When small words mean a lot: Transcripts, black boxes and evaluation

By Gordon Rugg

You can get a fair amount of information out of what people tell you in interviews and questionnaires and focus groups. However, you can’t get at all the information in a person’s head using those methods. The result is that you often have to use different methods, and/or that you have to glean more information out of what you got with the interviews or questionnaires or focus groups.

One very rich source of information is small, apparently insignificant words that people use; words that often get left out of transcripts because they’re not “real words” or because they’re swearwords or whatever.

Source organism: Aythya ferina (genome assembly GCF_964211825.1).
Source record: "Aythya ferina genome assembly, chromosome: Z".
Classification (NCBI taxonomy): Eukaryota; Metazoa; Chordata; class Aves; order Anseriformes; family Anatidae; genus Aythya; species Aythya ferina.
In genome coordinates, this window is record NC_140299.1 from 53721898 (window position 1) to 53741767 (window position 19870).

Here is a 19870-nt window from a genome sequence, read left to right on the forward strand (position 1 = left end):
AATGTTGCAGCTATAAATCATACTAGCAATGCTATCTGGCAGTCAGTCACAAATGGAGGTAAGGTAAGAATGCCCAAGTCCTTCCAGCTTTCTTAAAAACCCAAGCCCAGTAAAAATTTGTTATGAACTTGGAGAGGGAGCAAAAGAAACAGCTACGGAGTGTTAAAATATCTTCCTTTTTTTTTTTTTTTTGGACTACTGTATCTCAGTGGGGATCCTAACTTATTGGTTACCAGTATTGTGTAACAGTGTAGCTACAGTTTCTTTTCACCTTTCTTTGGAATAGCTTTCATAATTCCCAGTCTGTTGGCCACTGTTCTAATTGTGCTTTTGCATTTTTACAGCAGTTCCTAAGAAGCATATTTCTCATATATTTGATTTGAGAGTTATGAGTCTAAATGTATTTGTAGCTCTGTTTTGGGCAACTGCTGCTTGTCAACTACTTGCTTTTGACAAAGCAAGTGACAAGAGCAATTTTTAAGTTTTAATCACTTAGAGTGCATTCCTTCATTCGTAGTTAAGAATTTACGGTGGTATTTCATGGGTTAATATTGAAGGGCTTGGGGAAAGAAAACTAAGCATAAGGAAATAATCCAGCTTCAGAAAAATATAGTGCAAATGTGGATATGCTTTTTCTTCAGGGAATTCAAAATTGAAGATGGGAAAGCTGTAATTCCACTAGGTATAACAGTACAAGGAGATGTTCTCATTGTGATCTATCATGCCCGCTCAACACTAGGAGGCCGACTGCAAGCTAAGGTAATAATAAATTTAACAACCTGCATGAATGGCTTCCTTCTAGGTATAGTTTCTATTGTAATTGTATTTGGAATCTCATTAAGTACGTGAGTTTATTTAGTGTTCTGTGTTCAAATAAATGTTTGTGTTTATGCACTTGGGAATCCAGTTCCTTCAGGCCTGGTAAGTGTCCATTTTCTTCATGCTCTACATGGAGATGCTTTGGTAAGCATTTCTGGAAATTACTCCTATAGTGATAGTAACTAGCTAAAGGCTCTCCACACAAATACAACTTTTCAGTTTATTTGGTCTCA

This article is about how you can use these words to get an extra dimension of information about real-world problems.

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Scientific writing and humour

By Gordon Rugg

There are three humorous golden rules that are invaluable in public speaking and in writing for public consumption.

Rule 1: Don’t lie.

Rule 2: Don’t try to be funny.

Rule 3: Above all, don’t panic and blurt out the truth…

When you understand why the third rule doesn’t necessarily break the first rule, then you’re ready to face an unkind world.

There’s a humorous post on Distractify about how the third rule operates in scientific writing. Even if you’re not a scientist, you might find it entertaining and inspirational.

http://distractify.com/geek/science/scientists-get-honest-about-their-methods/